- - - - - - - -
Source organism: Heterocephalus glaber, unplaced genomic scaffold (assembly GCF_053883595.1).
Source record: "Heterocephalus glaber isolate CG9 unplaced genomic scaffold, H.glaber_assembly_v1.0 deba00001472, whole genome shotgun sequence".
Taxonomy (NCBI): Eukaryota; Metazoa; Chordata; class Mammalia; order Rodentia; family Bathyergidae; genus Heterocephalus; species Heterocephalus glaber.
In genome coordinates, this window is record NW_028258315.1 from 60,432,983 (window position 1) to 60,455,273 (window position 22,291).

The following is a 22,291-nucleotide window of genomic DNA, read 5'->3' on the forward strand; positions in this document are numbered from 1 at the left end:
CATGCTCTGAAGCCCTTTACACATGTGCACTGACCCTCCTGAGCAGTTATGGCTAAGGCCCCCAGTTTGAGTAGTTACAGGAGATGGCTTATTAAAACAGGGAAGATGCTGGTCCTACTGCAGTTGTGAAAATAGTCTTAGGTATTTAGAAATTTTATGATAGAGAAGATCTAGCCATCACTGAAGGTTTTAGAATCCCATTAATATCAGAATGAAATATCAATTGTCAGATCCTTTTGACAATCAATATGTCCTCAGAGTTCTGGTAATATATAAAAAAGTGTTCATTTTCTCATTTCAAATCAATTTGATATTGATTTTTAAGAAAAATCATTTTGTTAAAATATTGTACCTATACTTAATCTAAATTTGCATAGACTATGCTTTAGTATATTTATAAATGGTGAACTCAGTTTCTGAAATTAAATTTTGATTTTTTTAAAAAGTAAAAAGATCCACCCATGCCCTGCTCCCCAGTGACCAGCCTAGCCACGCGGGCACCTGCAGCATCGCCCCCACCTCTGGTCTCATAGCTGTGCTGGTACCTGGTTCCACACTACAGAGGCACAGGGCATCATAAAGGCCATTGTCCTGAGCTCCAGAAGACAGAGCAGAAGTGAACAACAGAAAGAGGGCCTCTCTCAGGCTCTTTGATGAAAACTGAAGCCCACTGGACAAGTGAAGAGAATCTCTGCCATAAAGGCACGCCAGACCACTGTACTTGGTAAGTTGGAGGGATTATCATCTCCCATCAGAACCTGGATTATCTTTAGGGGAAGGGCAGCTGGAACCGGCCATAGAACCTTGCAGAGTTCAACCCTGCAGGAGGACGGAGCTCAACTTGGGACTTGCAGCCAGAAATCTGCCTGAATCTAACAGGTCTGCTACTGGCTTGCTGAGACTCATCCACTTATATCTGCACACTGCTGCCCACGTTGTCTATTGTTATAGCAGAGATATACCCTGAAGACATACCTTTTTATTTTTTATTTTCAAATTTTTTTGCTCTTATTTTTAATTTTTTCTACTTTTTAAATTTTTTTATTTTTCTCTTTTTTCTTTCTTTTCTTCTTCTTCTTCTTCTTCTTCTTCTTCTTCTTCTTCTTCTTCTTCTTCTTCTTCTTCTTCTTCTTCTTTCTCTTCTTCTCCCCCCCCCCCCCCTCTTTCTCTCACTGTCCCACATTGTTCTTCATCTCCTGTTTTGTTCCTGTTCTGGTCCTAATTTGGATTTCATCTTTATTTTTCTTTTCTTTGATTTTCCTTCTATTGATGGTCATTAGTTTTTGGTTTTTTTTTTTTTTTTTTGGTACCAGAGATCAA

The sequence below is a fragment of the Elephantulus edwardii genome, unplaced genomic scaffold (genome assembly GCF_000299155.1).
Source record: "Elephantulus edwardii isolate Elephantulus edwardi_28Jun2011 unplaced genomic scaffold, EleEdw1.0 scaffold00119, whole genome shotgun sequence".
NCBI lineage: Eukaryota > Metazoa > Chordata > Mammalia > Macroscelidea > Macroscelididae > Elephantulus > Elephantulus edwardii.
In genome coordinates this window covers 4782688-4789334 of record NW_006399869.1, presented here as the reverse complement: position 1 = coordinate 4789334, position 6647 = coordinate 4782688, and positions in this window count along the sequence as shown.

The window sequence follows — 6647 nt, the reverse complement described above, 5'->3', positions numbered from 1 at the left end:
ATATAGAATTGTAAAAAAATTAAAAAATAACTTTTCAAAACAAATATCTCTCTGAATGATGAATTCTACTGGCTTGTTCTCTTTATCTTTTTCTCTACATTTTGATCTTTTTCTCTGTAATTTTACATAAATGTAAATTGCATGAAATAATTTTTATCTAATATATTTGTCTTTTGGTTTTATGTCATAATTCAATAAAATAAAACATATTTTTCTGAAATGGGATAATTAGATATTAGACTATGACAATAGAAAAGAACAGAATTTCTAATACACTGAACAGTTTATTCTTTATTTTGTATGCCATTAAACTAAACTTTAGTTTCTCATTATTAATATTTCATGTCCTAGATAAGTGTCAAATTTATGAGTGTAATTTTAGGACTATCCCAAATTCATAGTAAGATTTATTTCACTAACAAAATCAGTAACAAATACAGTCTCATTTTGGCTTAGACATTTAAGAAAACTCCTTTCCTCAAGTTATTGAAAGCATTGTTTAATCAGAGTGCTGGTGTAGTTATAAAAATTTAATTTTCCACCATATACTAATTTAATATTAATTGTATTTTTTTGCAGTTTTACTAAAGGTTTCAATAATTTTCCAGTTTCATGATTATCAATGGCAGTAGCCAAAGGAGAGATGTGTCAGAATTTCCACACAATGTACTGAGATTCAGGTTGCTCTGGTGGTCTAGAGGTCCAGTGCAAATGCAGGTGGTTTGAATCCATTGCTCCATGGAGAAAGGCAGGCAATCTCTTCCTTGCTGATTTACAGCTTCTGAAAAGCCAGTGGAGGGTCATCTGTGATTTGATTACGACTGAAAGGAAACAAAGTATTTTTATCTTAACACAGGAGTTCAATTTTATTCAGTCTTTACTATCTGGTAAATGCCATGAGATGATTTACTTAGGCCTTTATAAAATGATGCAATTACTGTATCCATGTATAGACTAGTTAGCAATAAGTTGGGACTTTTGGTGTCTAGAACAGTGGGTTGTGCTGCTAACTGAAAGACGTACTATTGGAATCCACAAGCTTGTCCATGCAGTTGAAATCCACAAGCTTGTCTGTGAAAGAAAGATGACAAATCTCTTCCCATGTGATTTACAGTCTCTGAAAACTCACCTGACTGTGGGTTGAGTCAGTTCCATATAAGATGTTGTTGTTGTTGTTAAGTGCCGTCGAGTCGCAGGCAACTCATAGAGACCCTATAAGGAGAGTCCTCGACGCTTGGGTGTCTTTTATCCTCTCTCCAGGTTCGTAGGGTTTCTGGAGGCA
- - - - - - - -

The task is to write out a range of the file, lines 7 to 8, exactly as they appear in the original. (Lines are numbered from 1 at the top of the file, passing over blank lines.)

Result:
The sequence below is a fragment of the Elephantulus edwardii genome, unplaced genomic scaffold (genome assembly GCF_000299155.1).
Source record: "Elephantulus edwardii isolate Elephantulus edwardi_28Jun2011 unplaced genomic scaffold, EleEdw1.0 scaffold00119, whole genome shotgun sequence".